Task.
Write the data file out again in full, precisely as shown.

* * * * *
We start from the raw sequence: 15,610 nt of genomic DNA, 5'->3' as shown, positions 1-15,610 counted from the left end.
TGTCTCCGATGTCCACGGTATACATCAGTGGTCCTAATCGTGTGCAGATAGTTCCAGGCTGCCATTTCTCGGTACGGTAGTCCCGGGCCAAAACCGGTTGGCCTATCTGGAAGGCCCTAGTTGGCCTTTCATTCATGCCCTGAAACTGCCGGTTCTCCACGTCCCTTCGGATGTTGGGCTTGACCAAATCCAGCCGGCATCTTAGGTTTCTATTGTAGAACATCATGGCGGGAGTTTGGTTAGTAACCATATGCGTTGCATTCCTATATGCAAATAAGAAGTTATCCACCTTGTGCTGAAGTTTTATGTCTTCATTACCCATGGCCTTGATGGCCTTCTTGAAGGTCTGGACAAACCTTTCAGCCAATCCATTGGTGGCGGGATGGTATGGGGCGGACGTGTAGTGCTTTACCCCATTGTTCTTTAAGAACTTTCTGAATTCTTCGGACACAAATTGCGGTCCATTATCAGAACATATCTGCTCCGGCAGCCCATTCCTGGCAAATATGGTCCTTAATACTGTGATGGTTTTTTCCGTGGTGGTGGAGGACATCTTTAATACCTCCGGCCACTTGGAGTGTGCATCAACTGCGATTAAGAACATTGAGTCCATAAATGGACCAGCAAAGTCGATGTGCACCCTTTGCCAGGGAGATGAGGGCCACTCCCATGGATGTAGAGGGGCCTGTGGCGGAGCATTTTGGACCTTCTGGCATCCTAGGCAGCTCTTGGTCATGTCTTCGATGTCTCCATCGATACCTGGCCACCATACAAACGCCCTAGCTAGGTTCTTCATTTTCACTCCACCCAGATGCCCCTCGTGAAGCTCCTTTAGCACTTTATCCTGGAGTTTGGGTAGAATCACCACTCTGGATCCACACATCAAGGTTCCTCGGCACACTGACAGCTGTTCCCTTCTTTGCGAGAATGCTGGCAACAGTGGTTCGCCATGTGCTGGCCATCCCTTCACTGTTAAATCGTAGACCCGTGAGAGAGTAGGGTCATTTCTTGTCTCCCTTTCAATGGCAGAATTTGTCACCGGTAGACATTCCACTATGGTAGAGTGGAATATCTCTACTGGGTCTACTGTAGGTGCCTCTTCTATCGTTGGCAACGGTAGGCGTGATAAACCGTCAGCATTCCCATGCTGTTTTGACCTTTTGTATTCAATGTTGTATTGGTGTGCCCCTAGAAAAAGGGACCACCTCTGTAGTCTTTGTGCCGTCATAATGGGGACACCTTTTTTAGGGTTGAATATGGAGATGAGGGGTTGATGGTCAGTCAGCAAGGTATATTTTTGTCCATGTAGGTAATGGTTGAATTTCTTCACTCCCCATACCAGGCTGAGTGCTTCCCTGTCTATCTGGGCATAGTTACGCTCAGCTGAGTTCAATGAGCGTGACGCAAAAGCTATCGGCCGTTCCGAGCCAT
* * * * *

We start from the raw sequence: 15,610 nt of genomic DNA, 5'->3' as shown, positions 1-15,610 counted from the left end.
TGTCTCCGATGTCCACGGTATACATCAGTGGTCCTAATCGTGTGCAGATAGTTCCAGGCTGCCATTTCTCGGTACGGTAGTCCCGGGCCAAAACCGGTTGGCCTATCTGGAAGGCCCTAGTTGGCCTTTCATTCATGCCCTGAAACTGCCGGTTCTCCACGTCCCTTCGGATGTTGGGCTTGACCAAATCCAGCCGGCATCTTAGGTTTCTATTGTAGAACATCATGGCGGGAGTTTGGTTAGTAACCATATGCGTTGCATTCCTATATGCAAATAAGAAGTTATCCACCTTGTGCTGAAGTTTTATGTCTTCATTACCCATGGCCTTGATGGCCTTCTTGAAGGTCTGGACAAACCTTTCAGCCAATCCATTGGTGGCGGGATGGTATGGGGCGGACGTGTAGTGCTTTACCCCATTGTTCTTTAAGAACTTTCTGAATTCTTCGGACACAAATTGCGGTCCATTATCAGAACATATCTGCTCCGGCAGCCCATTCCTGGCAAATATGGTCCTTAATACTGTGATGGTTTTTTCCGTGGTGGTGGAGGACATCTTTAATACCTCCGGCCACTTGGAGTGTGCATCAACTGCGATTAAGAACATTGAGTCCATAAATGGACCAGCAAAGTCGATGTGCACCCTTTGCCAGGGAGATGAGGGCCACTCCCATGGATGTAGAGGGGCCTGTGGCGGAGCATTTTGGACCTTCTGGCATCCTAGGCAGCTCTTGGTCATGTCTTCGATGTCTCCATCGATACCTGGCCACCATACAAACGCCCTAGCTAGGTTCTTCATTTTCACTCCACCCAGATGCCCCTCGTGAAGCTCCTTTAGCACTTTATCCTGGAGTTTGGGTAGAATCACCACTCTGGATCCACACATCAAGGTTCCTCGGCACACTGACAGCTGTTCCCTTCTTTGCGAGAATGCTGGCAACAGTGGTTCGCCATGTGCTGGCCATCCCTTCACTGTTAAATCGTAGACCCGTGAGAGAGTAGGGTCATTTCTTGTCTCCCTTTCAATGGCAGAATTTGTCACCGGTAGACATTCCACTATGGTAGAGTGGAATATCTCTACTGGGTCTACTGTAGGTGCCTCTTCTATCGTTGGCAACGGTAGGCGTGATAAACCGTCAGCATTCCCATGCTGTTTTGACCTTTTGTATTCAATGTTGTATTGGTGTGCCCCTAGAAAAAGGGACCACCTCTGTAGTCTTTGTGCCGTCATAATGGGGACACCTTTTTTAGGGTTGAATATGGAGATGAGGGGTTGATGGTCAGTCAGCAAGGTATATTTTTGTCCATGTAGGTAATGGTTGAATTTCTTCACTCCCCATACCAGGCTGAGTGCTTCCCTGTCTATCTGGGCATAGTTACGCTCAGCTGAGTTCAATGAGCGTGACGCAAAAGCTATCGGCCGTTCCGAGCCAT